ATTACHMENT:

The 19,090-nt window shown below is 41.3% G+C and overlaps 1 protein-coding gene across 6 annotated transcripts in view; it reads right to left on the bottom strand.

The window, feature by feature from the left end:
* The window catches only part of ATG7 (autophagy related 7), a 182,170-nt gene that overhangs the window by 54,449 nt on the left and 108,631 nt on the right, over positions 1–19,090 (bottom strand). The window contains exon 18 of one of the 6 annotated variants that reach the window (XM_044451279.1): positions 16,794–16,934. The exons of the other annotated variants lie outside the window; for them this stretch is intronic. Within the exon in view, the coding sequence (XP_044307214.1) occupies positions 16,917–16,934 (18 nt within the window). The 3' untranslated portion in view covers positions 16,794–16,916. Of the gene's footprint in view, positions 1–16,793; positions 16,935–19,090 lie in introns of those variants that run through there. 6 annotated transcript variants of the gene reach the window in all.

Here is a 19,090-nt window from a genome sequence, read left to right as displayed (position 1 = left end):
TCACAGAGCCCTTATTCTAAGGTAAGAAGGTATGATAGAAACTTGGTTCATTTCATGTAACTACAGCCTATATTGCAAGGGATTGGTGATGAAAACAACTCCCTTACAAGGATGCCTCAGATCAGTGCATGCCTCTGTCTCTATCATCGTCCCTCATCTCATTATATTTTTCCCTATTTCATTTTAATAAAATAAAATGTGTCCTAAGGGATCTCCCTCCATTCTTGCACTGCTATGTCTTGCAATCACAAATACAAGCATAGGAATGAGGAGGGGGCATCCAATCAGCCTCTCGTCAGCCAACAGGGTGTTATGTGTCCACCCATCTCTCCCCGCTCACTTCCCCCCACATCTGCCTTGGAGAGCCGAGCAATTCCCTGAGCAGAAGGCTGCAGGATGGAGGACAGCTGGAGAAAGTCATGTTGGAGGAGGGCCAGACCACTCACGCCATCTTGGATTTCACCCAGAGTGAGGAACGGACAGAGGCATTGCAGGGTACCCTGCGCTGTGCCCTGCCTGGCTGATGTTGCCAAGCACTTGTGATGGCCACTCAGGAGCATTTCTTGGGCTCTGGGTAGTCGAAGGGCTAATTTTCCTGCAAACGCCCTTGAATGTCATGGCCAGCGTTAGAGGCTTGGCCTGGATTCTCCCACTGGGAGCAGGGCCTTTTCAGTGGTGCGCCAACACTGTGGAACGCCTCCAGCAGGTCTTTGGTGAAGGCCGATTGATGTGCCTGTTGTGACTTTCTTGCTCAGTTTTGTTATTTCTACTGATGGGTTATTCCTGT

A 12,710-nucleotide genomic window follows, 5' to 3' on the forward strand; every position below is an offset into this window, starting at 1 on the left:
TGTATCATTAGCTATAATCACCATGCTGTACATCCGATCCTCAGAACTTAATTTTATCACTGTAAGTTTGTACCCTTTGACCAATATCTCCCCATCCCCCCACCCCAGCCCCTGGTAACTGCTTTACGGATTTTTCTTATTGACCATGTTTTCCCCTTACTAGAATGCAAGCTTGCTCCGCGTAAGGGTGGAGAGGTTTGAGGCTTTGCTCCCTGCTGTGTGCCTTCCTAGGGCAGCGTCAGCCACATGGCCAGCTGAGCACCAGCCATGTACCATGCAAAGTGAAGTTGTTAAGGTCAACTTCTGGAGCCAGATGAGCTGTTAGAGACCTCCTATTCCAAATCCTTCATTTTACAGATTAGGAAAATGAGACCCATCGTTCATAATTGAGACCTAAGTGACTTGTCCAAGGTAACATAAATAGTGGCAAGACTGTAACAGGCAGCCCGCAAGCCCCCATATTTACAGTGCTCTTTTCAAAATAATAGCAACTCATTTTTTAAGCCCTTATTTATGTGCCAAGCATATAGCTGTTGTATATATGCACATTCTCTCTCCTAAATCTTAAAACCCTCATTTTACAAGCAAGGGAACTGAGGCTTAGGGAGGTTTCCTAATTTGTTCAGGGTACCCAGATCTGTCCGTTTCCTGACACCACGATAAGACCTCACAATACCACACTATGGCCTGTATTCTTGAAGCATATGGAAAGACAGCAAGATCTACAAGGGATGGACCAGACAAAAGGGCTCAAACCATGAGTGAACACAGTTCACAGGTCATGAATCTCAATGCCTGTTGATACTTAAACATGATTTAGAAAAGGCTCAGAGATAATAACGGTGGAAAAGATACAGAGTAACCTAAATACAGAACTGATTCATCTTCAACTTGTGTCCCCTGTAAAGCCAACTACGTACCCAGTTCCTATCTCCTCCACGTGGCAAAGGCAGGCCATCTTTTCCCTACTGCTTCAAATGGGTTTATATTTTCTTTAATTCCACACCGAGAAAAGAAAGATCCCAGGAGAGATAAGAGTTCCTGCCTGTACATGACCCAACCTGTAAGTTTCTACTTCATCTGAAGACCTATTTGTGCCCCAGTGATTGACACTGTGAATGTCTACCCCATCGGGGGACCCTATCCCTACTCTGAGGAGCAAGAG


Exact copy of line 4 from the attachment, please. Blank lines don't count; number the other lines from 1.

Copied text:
Here is a 19,090-nt window from a genome sequence, read left to right as displayed (position 1 = left end):